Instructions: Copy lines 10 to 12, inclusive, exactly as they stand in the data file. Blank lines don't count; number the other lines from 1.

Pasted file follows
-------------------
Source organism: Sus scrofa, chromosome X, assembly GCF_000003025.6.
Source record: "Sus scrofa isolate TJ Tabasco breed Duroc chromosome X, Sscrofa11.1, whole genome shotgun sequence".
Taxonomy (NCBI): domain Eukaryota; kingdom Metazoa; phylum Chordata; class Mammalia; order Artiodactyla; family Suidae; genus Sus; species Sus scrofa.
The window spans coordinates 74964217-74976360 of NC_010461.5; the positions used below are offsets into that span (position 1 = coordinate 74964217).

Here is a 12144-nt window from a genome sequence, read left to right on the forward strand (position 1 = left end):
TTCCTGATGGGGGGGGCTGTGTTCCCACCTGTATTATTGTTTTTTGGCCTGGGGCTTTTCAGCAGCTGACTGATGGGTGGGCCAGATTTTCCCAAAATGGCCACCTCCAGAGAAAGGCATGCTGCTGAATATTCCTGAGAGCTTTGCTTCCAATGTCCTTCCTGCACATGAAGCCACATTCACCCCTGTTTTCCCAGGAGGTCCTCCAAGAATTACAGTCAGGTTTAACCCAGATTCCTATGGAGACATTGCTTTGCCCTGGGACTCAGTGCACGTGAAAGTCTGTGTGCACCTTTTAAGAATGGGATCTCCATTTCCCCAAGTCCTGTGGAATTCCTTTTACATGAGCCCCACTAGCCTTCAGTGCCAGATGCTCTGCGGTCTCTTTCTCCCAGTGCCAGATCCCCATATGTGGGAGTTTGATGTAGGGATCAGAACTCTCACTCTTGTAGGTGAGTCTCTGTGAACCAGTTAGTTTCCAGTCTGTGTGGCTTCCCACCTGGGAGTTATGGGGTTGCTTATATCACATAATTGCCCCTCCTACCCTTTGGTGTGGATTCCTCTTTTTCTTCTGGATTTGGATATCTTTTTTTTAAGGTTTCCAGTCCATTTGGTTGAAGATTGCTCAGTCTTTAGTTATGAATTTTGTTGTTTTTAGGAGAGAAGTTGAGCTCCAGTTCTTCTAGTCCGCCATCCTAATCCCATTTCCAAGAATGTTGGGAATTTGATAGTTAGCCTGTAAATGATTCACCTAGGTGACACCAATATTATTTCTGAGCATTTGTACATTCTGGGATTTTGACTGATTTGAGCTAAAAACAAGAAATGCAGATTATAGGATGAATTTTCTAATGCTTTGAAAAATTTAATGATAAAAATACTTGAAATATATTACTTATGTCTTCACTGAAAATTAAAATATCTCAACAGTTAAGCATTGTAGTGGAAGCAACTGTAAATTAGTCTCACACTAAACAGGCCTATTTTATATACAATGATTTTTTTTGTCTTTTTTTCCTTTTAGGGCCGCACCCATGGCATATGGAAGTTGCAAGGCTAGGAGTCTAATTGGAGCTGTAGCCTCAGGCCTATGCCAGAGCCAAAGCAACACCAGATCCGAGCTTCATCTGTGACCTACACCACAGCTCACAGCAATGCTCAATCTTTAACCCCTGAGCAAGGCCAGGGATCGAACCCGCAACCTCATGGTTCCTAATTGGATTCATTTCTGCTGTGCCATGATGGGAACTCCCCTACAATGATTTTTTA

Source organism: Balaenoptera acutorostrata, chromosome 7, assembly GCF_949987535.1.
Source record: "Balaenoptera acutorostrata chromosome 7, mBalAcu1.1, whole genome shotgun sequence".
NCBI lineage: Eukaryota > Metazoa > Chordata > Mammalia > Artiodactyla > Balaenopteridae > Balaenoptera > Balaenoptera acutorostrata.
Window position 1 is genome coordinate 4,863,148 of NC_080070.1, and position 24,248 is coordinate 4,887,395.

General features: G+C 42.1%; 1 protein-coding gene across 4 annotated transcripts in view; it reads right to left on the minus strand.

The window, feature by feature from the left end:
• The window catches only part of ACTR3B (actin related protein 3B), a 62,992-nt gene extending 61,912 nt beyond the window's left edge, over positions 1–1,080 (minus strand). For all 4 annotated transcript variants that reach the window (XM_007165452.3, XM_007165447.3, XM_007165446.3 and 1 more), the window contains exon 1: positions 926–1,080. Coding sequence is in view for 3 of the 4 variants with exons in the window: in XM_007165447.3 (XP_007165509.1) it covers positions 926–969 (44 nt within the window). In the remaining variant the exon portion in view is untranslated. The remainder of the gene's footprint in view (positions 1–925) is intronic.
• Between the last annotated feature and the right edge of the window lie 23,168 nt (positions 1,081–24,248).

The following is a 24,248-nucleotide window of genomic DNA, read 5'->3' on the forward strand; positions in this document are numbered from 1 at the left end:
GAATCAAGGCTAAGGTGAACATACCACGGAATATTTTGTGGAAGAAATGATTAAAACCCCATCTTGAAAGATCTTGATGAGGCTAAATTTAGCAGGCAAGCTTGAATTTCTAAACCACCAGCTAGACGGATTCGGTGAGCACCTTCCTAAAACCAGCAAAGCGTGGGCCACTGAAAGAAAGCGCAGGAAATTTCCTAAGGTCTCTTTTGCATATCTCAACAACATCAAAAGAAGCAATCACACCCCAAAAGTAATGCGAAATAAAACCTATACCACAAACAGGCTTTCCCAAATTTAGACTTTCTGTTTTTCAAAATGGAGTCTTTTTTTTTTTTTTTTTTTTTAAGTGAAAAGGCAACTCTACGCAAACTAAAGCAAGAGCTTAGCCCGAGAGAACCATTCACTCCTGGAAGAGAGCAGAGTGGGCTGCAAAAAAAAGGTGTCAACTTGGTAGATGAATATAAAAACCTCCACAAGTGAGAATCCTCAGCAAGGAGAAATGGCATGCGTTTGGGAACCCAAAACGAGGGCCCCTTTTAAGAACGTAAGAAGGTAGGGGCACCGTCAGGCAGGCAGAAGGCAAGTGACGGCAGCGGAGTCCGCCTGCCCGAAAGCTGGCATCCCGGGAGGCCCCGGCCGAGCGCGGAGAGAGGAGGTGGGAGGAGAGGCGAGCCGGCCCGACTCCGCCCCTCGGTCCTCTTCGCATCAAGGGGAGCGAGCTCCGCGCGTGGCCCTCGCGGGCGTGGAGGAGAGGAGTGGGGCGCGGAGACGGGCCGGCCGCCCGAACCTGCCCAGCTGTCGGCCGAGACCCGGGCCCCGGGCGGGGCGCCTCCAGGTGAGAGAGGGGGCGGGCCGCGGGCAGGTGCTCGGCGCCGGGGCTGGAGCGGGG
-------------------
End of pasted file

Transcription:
Window position 1 is genome coordinate 4,863,148 of NC_080070.1, and position 24,248 is coordinate 4,887,395.

General features: G+C 42.1%; 1 protein-coding gene across 4 annotated transcripts in view; it reads right to left on the minus strand.

The window, feature by feature from the left end: